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The Silk Route - World Travel: Tarragona, Spain
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Spain: Tarragona
July 2017

La Boella Montblanc Tarragona Poblet Miravet Amar
Tarragona


The Tarragona region has much to offer from extensive Roman remains, lovely historic towns like Montblanc, wonderful carved Royal Tombs at Poblet and a Knights Templar castle - and we had, as ever in Spain, great food everywhere.

La Boella

La Boella

Mas La Boella is a lovely small hotel set in its own extensive estate of olive groves. It has only thirteen beautiful rooms in a country house dating back to the twelfth century, beautifully restored and set in tranquil gardens.

Our room was certainly luxuriously decorated with a balcony overlooking gardens and the edge of the pool area.

La Boella
La Boella

It was incredibly hot while we were there and we spent the first afternoon swimming and reading in the shade. It was lovely to swim in the pool after a hard day's sightseeing too!

One morning we had a tour of the olive production with the sommelier. He was very good, explaining everything from the three types of olives used - two Spanish and one Greek - through the whole production process, stripping out leaves etc. centrifuging, filtering, to make their extra virgin olive oil. We finished with a very instructive tasting of three separate olive oils - most surprising was the distinctive spiciness in the throat!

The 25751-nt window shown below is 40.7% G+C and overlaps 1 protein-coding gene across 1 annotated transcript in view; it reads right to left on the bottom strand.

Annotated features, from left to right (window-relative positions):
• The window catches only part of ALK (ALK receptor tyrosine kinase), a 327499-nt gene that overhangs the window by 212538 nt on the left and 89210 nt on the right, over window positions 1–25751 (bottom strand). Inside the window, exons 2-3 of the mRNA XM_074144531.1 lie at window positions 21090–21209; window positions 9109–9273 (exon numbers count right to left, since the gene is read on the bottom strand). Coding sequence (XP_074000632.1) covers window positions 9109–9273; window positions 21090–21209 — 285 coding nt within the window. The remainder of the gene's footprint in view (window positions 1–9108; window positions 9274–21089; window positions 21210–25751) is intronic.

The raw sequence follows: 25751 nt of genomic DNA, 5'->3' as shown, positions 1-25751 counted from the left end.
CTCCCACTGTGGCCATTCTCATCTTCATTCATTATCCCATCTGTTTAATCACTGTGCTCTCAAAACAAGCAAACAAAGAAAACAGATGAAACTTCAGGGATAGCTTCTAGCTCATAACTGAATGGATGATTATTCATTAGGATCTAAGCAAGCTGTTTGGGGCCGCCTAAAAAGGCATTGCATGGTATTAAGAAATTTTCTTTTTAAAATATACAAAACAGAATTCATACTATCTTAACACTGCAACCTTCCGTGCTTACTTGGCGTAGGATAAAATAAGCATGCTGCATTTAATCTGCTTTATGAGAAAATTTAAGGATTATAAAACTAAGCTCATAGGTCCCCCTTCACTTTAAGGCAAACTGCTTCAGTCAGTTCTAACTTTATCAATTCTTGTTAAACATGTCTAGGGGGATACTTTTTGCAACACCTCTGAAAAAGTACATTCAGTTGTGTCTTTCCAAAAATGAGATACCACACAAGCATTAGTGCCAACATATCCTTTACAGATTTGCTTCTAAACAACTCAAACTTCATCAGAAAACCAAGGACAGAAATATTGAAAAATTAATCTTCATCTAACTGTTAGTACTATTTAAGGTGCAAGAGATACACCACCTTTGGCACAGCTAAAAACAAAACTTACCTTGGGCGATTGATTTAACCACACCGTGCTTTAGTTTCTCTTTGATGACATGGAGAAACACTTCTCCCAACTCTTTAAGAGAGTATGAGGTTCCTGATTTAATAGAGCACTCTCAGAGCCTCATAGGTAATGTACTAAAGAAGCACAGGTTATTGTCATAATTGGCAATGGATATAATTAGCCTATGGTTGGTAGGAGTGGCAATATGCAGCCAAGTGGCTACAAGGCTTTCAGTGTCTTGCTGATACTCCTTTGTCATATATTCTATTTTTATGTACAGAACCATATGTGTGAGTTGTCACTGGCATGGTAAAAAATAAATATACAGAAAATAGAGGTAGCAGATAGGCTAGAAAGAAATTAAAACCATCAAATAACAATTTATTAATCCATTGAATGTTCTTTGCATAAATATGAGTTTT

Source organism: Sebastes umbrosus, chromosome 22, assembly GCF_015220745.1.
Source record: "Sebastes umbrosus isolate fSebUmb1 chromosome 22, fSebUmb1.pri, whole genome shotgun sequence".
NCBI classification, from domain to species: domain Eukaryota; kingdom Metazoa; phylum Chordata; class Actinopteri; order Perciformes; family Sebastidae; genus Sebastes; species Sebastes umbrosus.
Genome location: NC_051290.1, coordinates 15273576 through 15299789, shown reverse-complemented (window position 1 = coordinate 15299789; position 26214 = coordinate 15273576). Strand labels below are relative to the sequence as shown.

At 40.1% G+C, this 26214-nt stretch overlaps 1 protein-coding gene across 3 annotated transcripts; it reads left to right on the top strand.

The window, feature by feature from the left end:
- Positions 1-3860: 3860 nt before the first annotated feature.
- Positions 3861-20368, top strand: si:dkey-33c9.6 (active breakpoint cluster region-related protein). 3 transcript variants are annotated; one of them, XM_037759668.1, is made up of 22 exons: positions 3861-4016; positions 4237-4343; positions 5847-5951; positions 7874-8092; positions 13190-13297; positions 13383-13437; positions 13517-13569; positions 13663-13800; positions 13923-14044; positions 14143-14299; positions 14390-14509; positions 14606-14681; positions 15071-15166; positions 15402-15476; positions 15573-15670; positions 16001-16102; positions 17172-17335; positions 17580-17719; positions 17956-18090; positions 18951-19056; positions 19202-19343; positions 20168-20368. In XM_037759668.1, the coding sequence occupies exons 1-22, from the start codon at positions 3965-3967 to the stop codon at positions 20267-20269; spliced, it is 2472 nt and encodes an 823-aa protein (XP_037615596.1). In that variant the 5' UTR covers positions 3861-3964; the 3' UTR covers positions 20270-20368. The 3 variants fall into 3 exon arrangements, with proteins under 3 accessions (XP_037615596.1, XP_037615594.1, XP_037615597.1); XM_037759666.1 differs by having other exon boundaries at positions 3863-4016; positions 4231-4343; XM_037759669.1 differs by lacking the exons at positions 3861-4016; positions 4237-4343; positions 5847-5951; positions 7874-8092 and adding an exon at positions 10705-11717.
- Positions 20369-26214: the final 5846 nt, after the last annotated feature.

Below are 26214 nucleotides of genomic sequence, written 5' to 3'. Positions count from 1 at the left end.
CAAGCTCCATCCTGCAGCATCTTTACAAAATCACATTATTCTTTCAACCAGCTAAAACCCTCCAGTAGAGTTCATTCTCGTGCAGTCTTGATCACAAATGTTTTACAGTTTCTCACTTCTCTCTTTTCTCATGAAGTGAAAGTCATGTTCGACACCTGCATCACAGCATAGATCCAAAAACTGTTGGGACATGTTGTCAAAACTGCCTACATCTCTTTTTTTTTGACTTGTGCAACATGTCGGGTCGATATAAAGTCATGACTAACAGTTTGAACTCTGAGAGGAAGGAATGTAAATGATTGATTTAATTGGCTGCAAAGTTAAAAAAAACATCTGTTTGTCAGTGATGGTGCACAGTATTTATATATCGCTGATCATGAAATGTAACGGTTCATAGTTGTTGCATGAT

We had some excellent meals at La Boella - lunches of turbot, jamon iberico and the lovely local specialty toasted tomato bread, dinners of excellent chilled spicy prawn soup, lamb, suckling pig, accompanied by some really good wines - enjoyed in particular the Priorat recommended by the waiter.

 

Montblanc

montblanc
Montblanc town walls.
montblanc
montblanc
Church of St Miguel

 

 

An easy drive to this lovely walled town north of Tarragona. Its a really nice place, few tourists, lots of locals, plenty to see and very good food.

montblanc
Romanesque/Gothic Church of St Miguel
montblanc
Placa Major

We made our way to the centre of the old town and had a beer in the small sunlit Placa Major, ringed with cafes and old buildings - the kind of place you could spend half a day just watching life go on.

montblanc


montblanc
Starters at Fonda.
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montblanc
montblanc
Ancient Jewish quarter.
montblanc

We strolled around the old town before making our way to Fonda where we were very lucky to get a table - it is an extremely popular restaurant, full of local people. We soon found out why - the food was excellent.

There is no written menu - the waitress reeled of a huge list of choices. Our Spanish isn't great but we settled on a salad and roast rabbit for me and outstanding cannelloni (rabbit-filled?) and a succulent grilled chicken for Andrew.

montblanc
montblanc
The trick when pouring wine into glasses is to pour from the neck, not the thin spout as we attempted to do - the waitress took pity on us but I think we caused some amusement at the nearby tables!

The string fries were served with a superb garlic mayonnaise. The wine was served in a traditional Spanish carafe - it's the only place we've ever been in Spain where people actually shared the wine drinking from the carafe without ever letting the glass touch their lips - very impressive!

Ice cream and crema Catalana finished of a very enjoyable meal.

The afternoon was spent exploring the town, climbing up past the cathedral to the ruins of the castle, then back to Placa Major for cool drinks before returning to La Boella.

montblanc

 

montblanc
Steps leading to Santa Maria Maggiore.
montblanc
Gothic (14th century) Santa Maria Maggiore.
montblanc
Carving on the cross in front of Santa Maria Maggiore including St Christopher carrying Jesus and St George killing the dragon.